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Why is my instant pot rice hard?

Having rice turn out hard and undercooked when using an instant pot can be frustrating. There are several possible reasons why rice made in an instant pot may end up hard and underdone.

Not Enough Water

One of the most common reasons instant pot rice turns out hard is that there simply wasn’t enough water used when cooking the rice. Rice expands as it cooks, absorbing water in the process. If there isn’t enough water in the pot, the rice won’t be able to fully hydrate and expand, resulting in hard, undercooked rice.

For white rice, a general rule of thumb is to use a 1:1 ratio of rice to water. So for every 1 cup of rice, add 1 cup of water. However, this can vary a bit depending on the type of rice being used.

Brown rice and other whole grain rice varieties often call for a 1:1 1⁄4 or 1:1 1⁄2 rice to water ratio. The extra water is needed because the bran layers on whole grain rice varieties make them absorb liquid a bit differently than refined white rice.

When in doubt, it’s better to err on the side of using a little extra water than not enough. Too much water can always be absorbed by the rice as it steams after cooking, but not enough water will lead to undercooked, hard rice.

Not Enough Time for Natural Pressure Release

Another common mistake is not allowing the instant pot to naturally release pressure long enough after rice has finished cooking. Rice needs time to fully absorb water and become tender after the pressurized cooking cycle is complete. If the lid is removed too quickly, the rice will not have had enough time to finish cooking and absorbing liquid.

White rice generally needs about 10 minutes of natural pressure release time once the cook cycle is done. Whole grain rices like brown rice may need 15-20 minutes of natural release time for the best texture.

Be patient and allow the instant pot to naturally release for the recommended time based on the type of rice used. Opening the lid too soon leads to hard, crunchy rice.

Incorrect Rice to Water Ratios for Rice Variety

Not all rice varieties use the same rice to water ratio. While a 1:1 ratio may work for basic long grain white rice, other types of rice need adjustments to the amount of liquid used.

Here are some common rice to water ratios for different rice varieties:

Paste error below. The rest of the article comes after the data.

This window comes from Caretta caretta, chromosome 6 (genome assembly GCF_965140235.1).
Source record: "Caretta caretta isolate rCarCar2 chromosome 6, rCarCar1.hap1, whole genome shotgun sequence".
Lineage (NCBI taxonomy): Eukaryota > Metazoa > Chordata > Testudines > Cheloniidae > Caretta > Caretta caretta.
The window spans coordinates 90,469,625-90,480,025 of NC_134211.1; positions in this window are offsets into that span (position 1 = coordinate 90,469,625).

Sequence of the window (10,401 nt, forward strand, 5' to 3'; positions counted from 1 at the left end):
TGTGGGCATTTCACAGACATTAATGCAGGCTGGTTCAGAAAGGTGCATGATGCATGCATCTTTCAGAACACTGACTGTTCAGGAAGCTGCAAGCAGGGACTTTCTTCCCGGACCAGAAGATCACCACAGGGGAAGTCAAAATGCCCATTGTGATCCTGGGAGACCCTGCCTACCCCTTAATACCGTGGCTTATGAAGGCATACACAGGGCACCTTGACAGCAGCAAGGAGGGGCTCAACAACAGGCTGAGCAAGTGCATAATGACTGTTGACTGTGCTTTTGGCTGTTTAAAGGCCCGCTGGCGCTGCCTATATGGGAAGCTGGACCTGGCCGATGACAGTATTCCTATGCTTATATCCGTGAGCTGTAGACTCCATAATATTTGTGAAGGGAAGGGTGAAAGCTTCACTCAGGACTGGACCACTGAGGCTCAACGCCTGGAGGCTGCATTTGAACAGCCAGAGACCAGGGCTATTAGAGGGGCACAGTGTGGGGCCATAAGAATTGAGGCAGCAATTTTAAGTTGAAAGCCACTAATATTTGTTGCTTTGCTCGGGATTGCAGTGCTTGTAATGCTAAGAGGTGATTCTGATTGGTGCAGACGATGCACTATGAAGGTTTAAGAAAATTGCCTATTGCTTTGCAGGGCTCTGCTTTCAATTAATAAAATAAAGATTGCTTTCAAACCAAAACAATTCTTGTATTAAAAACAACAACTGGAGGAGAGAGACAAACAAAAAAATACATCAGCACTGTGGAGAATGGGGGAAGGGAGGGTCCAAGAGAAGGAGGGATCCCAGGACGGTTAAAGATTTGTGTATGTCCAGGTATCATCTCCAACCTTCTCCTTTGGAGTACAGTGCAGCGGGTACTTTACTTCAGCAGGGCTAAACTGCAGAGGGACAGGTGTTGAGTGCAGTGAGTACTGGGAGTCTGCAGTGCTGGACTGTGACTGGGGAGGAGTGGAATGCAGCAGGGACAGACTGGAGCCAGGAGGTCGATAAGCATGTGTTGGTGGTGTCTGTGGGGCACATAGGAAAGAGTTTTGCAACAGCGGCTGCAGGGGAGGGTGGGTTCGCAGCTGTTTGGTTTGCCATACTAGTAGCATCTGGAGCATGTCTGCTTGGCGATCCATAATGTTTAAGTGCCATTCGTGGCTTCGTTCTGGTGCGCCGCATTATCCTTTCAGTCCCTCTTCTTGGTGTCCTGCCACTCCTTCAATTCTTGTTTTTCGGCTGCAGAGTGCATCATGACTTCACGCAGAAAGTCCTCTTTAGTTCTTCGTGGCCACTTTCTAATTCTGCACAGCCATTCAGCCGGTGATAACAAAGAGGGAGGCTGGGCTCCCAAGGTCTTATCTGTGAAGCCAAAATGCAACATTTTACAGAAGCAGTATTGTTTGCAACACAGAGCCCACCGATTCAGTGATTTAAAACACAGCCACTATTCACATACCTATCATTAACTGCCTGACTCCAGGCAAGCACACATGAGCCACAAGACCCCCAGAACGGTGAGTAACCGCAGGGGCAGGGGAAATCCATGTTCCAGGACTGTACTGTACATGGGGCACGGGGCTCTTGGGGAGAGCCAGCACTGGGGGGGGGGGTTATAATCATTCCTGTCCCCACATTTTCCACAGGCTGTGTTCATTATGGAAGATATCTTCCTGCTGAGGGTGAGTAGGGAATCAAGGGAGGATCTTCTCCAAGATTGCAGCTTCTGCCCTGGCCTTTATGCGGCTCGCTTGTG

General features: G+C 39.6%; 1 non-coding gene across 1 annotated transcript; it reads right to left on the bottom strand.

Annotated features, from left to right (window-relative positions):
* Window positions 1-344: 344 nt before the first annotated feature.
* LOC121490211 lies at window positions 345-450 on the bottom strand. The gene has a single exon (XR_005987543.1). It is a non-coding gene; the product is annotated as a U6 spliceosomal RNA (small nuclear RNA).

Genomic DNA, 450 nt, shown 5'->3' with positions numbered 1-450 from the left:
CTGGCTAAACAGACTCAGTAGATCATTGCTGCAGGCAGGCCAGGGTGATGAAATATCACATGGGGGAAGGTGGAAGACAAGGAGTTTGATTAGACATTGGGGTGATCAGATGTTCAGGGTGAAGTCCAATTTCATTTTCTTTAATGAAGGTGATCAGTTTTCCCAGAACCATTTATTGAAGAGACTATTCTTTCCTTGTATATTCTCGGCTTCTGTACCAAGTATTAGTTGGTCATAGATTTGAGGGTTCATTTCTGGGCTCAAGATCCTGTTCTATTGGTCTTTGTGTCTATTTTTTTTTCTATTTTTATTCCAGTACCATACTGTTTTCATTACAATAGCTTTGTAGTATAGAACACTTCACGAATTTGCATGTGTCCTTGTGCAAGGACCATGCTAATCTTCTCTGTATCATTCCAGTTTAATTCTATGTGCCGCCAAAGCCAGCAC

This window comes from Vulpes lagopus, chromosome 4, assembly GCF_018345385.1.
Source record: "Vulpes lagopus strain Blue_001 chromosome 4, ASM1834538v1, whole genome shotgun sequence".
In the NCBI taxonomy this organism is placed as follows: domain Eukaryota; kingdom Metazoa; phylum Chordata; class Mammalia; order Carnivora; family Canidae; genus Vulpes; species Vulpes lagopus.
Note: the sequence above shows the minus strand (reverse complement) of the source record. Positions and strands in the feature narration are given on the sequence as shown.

Rice Variety Ratio
Long grain white 1:1
Jasmine 1:1
Basmati 1:1 – 1:1 1/4
Arborio (risotto) 1:2.5 – 1:3
Brown rice 1:1 1/4 – 1:1 1/2
Wild rice 1:2

If the incorrect rice to water ratio is used for the particular rice variety in the instant pot, it can lead to rice that is undercooked and hard.

Not Rinsing the Rice First

Many people are surprised to learn that most rice varieties should be rinsed before cooking. Rinsing removes excess starch from the surface of the rice grains which can otherwise make the rice gummy or sticky.

Rinsing involves placing rice grains in a fine mesh strainer and running cold water over the rice, agitating the rice with your hands, until the water runs clear. This usually takes just a minute or two.

Be sure to account for any water absorption that occurs from rinsing when measuring out the amount of water to add to the instant pot. Usually about 1/4 cup of water gets absorbed if rinsing 1 cup of rice.

Neglecting this quick rinsing step means excess starch remains on the surface of the rice, affecting texture and absorbing liquid unevenly. This often leads to hard, crunchy results.

Not Allowing Rice to Rest After Cooking

After rice has finished cooking in the instant pot, it needs time to rest and continue to absorb any remaining liquid. Similar to letting a pot roast or roast chicken rest before carving, allowing rice to steam for 5-10 minutes after cooking gives the grains time to fully hydrate.

If rice is fluffed immediately out of the instant pot and served right away, the inside of the grains may still be hard and underdone while the outside seems soft. Resting gives everything an opportunity to evenly absorb moisture and deliver tender rice with the best texture.

Cooking Too Little Rice

Believe it or not, cooking too small of a batch of rice can also lead to underdone, hard results. Most instant pots need at least 1 cup of uncooked rice or other grain to reach proper pressurization and moisture levels.

Any less than 1 cup of dry rice may not generate enough steam inside the sealed instant pot chamber. Without adequate pressure and moisture, the rice will likely turn out crunchy.

For the best results, make at least 1 cup of rice in an instant pot. Scale up the rice and water amounts as needed to make more, but avoid cooking tiny 1/4 or 1/2 cup batches for proper texture.

Not Waiting for Instant Pot to Seal Before Starting Timer

On most instant pot models, after selecting a cooking program the pot will take several minutes to come up to pressure and seal itself so the pressurized cooking can begin. However, some people mistakenly start the timer as soon as they set the cooking program.